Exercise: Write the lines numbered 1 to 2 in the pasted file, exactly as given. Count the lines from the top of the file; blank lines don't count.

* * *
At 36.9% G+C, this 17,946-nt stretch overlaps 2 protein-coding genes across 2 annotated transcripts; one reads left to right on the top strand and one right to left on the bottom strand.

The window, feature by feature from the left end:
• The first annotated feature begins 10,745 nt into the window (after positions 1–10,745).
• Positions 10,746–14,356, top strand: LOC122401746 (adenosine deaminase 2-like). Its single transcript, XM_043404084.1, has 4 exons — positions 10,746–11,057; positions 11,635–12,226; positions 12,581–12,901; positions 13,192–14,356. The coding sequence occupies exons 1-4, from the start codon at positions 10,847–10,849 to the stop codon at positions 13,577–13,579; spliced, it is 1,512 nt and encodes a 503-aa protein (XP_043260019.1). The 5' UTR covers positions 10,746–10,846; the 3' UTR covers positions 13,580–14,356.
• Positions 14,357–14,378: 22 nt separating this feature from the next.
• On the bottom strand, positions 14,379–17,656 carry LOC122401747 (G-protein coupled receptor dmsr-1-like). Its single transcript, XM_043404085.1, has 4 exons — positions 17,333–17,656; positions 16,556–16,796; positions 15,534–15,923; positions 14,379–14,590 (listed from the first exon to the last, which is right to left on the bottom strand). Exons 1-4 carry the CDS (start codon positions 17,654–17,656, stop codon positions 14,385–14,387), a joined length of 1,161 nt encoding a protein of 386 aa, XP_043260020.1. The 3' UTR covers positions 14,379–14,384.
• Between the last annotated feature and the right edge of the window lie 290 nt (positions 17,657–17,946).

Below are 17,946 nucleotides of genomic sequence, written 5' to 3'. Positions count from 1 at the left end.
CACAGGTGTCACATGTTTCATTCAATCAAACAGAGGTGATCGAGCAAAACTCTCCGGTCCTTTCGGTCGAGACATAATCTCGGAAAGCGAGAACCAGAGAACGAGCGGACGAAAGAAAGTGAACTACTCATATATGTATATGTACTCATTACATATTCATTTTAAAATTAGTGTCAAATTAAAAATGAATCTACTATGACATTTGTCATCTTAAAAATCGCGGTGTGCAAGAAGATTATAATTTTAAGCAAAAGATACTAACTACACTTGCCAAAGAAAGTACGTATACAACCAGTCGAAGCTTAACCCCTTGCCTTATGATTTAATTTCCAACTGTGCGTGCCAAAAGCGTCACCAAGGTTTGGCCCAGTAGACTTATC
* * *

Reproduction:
At 36.9% G+C, this 17,946-nt stretch overlaps 2 protein-coding genes across 2 annotated transcripts; one reads left to right on the top strand and one right to left on the bottom strand.

The window, feature by feature from the left end: